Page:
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Ben, was all this last year at Assateague?

Or are you somewhere else?

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these are spring drum up and down the east coast...I got it bad...

that's why it is in the general forum. Wait till fall, hope the get them in 4 states...

Edited by Charkbait

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Hey Ben maybe I can help you out with a drum report in the next couple of months!:icon_pidu::icon_pidu::icon_pidu:

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If you will answer, How long are the baits in the water ? Are you in a 20 minute change here, or is it necessary to soak the heads & peelers longer?

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Well last year was one to forget for me.:help:

Couldn't ever get the tide, wind, weather and luck all aligned. Seemed everytime I zigged, the reds zagged, would get the word while working, etc....!:icon_puke_r::disgust::icon_thumbdown::angry5::bootyshake::confused1:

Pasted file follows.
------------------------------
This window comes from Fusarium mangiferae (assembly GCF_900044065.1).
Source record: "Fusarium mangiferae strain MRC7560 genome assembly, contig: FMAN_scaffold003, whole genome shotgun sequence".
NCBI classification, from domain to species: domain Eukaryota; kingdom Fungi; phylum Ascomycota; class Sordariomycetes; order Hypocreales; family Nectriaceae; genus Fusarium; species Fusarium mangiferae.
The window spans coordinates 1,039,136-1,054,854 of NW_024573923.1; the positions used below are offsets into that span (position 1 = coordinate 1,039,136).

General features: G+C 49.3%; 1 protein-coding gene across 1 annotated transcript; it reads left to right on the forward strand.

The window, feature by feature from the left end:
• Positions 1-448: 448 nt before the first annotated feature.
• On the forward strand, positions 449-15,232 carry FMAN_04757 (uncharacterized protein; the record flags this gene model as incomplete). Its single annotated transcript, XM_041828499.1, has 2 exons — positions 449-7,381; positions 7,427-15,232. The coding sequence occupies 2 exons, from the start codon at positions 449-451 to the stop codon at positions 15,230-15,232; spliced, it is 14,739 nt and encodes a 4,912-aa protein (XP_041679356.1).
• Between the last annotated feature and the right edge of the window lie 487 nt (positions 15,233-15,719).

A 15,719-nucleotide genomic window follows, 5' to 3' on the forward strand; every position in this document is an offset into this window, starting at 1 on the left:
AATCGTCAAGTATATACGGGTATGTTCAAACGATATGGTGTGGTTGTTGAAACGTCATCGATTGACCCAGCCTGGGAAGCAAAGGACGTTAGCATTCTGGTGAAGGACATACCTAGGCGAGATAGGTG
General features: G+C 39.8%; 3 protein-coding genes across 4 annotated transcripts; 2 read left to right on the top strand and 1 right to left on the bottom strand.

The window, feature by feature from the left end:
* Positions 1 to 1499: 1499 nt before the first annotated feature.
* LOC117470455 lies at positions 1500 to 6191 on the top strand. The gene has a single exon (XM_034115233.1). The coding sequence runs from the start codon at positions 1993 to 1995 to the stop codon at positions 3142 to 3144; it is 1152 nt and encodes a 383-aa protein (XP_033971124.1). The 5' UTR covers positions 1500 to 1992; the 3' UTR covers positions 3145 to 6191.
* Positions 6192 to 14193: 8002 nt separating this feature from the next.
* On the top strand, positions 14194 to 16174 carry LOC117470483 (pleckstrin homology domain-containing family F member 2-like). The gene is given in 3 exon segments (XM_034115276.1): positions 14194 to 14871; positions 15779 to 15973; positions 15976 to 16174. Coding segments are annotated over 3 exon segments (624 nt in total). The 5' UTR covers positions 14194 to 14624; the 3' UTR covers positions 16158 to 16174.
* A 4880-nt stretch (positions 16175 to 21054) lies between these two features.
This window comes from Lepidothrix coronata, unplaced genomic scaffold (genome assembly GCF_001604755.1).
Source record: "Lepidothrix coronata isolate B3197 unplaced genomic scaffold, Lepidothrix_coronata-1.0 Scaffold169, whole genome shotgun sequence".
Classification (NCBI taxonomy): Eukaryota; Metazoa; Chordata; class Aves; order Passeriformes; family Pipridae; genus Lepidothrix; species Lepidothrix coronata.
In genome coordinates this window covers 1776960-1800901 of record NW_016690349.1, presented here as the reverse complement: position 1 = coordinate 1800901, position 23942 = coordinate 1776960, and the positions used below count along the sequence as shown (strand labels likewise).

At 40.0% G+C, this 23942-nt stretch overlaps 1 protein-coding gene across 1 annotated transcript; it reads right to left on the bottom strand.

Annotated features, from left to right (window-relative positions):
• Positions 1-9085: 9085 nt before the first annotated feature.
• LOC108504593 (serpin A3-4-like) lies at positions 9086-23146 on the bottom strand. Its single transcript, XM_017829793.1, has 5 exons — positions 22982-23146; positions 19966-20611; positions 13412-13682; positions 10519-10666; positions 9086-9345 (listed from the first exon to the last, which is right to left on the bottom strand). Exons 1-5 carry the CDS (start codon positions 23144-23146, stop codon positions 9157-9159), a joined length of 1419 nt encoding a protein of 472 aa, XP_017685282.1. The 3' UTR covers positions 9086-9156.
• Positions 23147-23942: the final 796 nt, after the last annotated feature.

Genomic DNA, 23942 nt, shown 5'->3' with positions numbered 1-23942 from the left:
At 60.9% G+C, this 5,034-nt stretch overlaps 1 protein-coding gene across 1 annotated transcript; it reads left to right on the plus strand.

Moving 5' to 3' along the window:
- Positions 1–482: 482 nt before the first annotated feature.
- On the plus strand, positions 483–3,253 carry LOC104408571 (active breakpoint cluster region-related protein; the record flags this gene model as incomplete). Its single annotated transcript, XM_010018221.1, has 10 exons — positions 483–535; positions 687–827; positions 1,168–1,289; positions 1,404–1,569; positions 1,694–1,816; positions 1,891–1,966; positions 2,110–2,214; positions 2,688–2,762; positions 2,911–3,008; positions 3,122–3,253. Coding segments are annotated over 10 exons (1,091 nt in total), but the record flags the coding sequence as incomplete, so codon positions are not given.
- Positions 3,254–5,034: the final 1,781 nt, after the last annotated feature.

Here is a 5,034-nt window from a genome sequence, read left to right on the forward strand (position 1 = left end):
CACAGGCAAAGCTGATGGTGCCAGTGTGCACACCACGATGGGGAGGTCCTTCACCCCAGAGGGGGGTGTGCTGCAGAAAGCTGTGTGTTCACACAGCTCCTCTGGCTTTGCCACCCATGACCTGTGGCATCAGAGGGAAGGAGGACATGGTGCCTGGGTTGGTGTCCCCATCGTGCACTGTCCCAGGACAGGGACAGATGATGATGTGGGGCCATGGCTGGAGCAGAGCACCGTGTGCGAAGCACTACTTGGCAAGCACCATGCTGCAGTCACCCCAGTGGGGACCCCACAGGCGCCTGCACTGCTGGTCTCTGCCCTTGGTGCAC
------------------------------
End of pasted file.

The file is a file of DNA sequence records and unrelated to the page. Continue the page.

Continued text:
Hopefully this year some things change for the better. All I know is by the size of the myllet around here, things are looking good as of now!

I'm with ya though Ben, every big red is something special, even when you help land or assist with someone else your fishing with! The look on the face on someone who just popped their first red is absolutely priceless!

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If you will answer, How long are the baits in the water ? Are you in a 20 minute change here, or is it necessary to soak the heads & peelers longer?

There are times when I change frequently and others (being lazy) I don't. Always like to keep it fresh!

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If you will answer, How long are the baits in the water ? Are you in a 20 minute change here, or is it necessary to soak the heads & peelers longer?

I'll start at 15 minutes, if when I pull in I don't have bait, I go to 10 minutes, if I have bait then I'll keep it at 10, if not I go to 5.